Meniere's Disease is typically characterized by bouts of vertigo, tinnitus, and a feeling of fullness in the ear. It can also cause progressive hearing loss. Let's take a look at Meniere's Disease effects on hearing, and how your audiologist can help diagnose and mitigate symptoms.
What's Meniere's Disease?
Have you been diagnosed with Meniere's Disease? You would likely know it if you had. Meniere's Disease is a disorder of the inner ear and is characterized by a spinning feeling, sometimes quite violent, fluctuating hearing loss, tinnitus, and sometimes a feeling of pressure in your ear. Onset of Meniere's Disease generally occurs between the ages of 20 and 50, although it can happen at different ages as well. Symptoms include:
Episodes of severe vertigo - coming on without warning, it's a spinning sensation that can last 20 minutes to several hours. In severe cases it can cause nausea and vomiting.
Hearing Loss - the loss can happen intermittently, but eventually most people have some permanent hearing loss.
Tinnitus - Characterized by the perception of ringing, whistling, buzzing or roaring sounds.
Fullness - Patients with Meniere's Disease frequently report feeling pressure in the affected ears.
One of the frustrating aspects of Meniere's Disease is the fact that the episodes come and go, without warning, and can occur weeks or even years apart. It can seriously affect your quality of life.
Meniere's Disease Effects on Hearing
As I mentioned above, tinnitus and a feeling of fullness are both associated with Meniere's Disease. Unfortunately, hearing loss can accompany Meniere's as well. Initially, the symptoms of vertigo are the most severe in the early stages of the condition, but as the disease progresses it frequently begins to affect your hearing more. Tinnitus and a "roaring" sound are characteristic of Meniere's at this stage, and hearing generally continues to decline.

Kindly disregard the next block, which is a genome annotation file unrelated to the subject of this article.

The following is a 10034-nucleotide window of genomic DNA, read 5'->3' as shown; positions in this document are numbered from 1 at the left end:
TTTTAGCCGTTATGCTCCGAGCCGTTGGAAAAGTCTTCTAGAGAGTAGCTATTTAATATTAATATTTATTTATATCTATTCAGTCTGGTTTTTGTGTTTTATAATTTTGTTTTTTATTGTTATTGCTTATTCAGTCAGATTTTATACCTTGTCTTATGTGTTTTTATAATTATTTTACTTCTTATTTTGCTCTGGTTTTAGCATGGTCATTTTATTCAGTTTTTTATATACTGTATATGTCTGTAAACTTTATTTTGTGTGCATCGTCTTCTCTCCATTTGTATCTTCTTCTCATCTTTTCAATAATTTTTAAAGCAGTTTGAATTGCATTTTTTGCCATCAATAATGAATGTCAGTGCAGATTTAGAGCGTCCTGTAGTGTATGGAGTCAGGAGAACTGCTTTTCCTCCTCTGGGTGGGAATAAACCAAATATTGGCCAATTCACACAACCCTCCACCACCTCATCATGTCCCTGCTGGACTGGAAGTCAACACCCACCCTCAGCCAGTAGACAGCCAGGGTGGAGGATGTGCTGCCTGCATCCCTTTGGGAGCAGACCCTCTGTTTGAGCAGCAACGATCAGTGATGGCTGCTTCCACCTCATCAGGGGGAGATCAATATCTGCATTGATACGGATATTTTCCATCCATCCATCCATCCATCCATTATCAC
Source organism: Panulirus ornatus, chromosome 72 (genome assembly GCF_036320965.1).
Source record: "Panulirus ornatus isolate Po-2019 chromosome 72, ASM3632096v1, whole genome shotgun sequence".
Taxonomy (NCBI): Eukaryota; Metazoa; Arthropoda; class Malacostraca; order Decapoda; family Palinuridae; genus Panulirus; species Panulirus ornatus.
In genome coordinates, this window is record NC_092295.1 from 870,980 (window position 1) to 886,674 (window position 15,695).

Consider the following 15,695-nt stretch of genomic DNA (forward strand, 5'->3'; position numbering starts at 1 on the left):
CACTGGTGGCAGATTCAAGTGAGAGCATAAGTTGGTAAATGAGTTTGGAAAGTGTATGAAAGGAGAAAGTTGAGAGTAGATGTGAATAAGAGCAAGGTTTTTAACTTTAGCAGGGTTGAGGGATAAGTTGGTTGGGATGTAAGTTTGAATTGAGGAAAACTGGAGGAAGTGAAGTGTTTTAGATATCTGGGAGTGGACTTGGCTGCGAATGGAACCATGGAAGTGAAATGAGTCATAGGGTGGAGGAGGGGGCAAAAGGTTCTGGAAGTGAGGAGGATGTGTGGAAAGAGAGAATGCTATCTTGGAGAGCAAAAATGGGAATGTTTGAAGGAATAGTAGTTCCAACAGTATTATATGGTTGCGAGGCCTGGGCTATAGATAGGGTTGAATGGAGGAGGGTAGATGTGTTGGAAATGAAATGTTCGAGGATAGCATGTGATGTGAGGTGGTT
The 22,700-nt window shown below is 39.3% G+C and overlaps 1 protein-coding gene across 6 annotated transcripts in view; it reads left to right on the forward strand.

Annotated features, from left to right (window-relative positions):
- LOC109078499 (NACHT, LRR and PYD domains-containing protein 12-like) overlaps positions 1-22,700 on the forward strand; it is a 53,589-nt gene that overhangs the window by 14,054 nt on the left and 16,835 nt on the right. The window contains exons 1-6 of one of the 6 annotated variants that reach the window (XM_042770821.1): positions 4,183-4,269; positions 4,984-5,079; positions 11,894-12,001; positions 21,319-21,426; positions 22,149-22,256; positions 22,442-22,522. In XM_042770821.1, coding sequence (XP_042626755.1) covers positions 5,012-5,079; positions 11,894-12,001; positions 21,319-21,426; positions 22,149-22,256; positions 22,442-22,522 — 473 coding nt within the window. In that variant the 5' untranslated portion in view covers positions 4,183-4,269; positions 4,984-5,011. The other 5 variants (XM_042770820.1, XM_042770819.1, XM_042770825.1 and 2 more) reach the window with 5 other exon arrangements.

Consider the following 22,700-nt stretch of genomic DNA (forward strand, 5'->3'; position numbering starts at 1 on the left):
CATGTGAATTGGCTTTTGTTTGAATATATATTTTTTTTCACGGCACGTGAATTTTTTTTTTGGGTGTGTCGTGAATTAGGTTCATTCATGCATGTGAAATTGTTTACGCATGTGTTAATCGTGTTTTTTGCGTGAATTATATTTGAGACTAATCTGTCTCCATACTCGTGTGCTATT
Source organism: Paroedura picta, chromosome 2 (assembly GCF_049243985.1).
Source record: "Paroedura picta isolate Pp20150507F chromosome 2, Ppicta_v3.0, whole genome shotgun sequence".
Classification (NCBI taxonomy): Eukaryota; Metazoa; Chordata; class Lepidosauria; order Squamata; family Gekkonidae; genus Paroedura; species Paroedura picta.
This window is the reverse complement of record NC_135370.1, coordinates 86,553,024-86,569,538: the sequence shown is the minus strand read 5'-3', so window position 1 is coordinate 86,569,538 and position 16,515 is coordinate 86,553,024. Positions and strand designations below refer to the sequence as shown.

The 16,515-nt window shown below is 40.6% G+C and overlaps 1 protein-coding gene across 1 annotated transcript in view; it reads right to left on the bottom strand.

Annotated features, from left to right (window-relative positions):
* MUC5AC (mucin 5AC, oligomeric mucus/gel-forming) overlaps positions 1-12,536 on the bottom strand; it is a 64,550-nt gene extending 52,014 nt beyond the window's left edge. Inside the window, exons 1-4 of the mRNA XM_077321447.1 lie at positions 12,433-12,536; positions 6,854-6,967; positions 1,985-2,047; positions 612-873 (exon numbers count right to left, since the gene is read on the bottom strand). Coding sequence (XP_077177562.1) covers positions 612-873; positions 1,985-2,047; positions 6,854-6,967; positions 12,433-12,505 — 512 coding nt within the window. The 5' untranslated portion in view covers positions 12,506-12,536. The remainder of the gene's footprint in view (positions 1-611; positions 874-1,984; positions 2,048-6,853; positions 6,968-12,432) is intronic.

What can you do?
First, a diagnosis is necessary, and in order to be diagnosed, a patient must exhibit more than one bout of the above mentioned symptoms. Audiologists can evaluate and diagnose balance and balance-related diseases, and help manage the hearing loss associated with Meniere's. Audiologists also provide support and services in conjunction with your specialist. A Neurotologist is a specialist trained to manage and treat Meniere's Disease. Your specialist and audiologist are a team to help you with diagnosis, symptom management, and the hearing-related effects of the disease.
The first line of treatment usually involve lifestyle changes, as it is theorized that the disease is the result of excess fluid in the inner ear. As such, initial recommendations include reducing salt intake, decreasing caffeine, avoiding MSG, and to quit smoking. Stress management is also an important component of managing the disease. If these steps fail to produce a reduction in symptoms, the treatments progress to help the patient get relief.
We Can Help
Hearing Resources Audiology Center is a full-service, friendly audiology clinic, and we're ready to help you. Contact us today: email@example.com or 503-774-3668.